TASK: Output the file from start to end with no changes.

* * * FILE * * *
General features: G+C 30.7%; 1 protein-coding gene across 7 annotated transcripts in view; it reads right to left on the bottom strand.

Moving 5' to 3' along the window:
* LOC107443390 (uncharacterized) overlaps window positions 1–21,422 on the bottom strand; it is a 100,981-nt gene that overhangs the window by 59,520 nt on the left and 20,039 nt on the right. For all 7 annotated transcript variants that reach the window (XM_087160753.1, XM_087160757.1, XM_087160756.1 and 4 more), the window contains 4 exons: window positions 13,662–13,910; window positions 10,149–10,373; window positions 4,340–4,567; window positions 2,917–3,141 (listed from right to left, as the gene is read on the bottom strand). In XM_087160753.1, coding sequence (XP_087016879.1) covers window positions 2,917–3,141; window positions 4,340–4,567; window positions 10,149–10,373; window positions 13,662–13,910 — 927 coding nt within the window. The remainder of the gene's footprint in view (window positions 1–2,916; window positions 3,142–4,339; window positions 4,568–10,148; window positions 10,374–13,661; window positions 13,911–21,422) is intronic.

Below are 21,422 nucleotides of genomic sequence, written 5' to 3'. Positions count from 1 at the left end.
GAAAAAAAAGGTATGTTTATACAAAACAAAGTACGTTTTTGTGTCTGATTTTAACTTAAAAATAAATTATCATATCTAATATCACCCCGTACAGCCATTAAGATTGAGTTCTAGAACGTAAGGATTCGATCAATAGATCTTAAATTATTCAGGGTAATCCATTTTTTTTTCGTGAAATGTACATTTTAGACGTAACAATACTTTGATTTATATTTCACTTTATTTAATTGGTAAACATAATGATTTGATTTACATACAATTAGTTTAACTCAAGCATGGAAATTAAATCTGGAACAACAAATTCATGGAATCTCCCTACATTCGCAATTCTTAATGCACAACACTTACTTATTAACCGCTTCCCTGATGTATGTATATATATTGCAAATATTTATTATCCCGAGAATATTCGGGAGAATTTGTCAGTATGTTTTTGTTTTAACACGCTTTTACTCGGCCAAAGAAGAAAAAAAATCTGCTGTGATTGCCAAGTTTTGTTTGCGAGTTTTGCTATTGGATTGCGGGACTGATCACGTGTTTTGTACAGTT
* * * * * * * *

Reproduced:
General features: G+C 30.7%; 1 protein-coding gene across 7 annotated transcripts in view; it reads right to left on the bottom strand.

Moving 5' to 3' along the window:
* LOC107443390 (uncharacterized) overlaps window positions 1–21,422 on the bottom strand; it is a 100,981-nt gene that overhangs the window by 59,520 nt on the left and 20,039 nt on the right. For all 7 annotated transcript variants that reach the window (XM_087160753.1, XM_087160757.1, XM_087160756.1 and 4 more), the window contains 4 exons: window positions 13,662–13,910; window positions 10,149–10,373; window positions 4,340–4,567; window positions 2,917–3,141 (listed from right to left, as the gene is read on the bottom strand). In XM_087160753.1, coding sequence (XP_087016879.1) covers window positions 2,917–3,141; window positions 4,340–4,567; window positions 10,149–10,373; window positions 13,662–13,910 — 927 coding nt within the window. The remainder of the gene's footprint in view (window positions 1–2,916; window positions 3,142–4,339; window positions 4,568–10,148; window positions 10,374–13,661; window positions 13,911–21,422) is intronic.

Below are 21,422 nucleotides of genomic sequence, written 5' to 3'. Positions count from 1 at the left end.
GAAAAAAAAGGTATGTTTATACAAAACAAAGTACGTTTTTGTGTCTGATTTTAACTTAAAAATAAATTATCATATCTAATATCACCCCGTACAGCCATTAAGATTGAGTTCTAGAACGTAAGGATTCGATCAATAGATCTTAAATTATTCAGGGTAATCCATTTTTTTTTCGTGAAATGTACATTTTAGACGTAACAATACTTTGATTTATATTTCACTTTATTTAATTGGTAAACATAATGATTTGATTTACATACAATTAGTTTAACTCAAGCATGGAAATTAAATCTGGAACAACAAATTCATGGAATCTCCCTACATTCGCAATTCTTAATGCACAACACTTACTTATTAACCGCTTCCCTGATGTATGTATATATATTGCAAATATTTATTATCCCGAGAATATTCGGGAGAATTTGTCAGTATGTTTTTGTTTTAACACGCTTTTACTCGGCCAAAGAAGAAAAAAAATCTGCTGTGATTGCCAAGTTTTGTTTGCGAGTTTTGCTATTGGATTGCGGGACTGATCACGTGTTTTGTACAGTT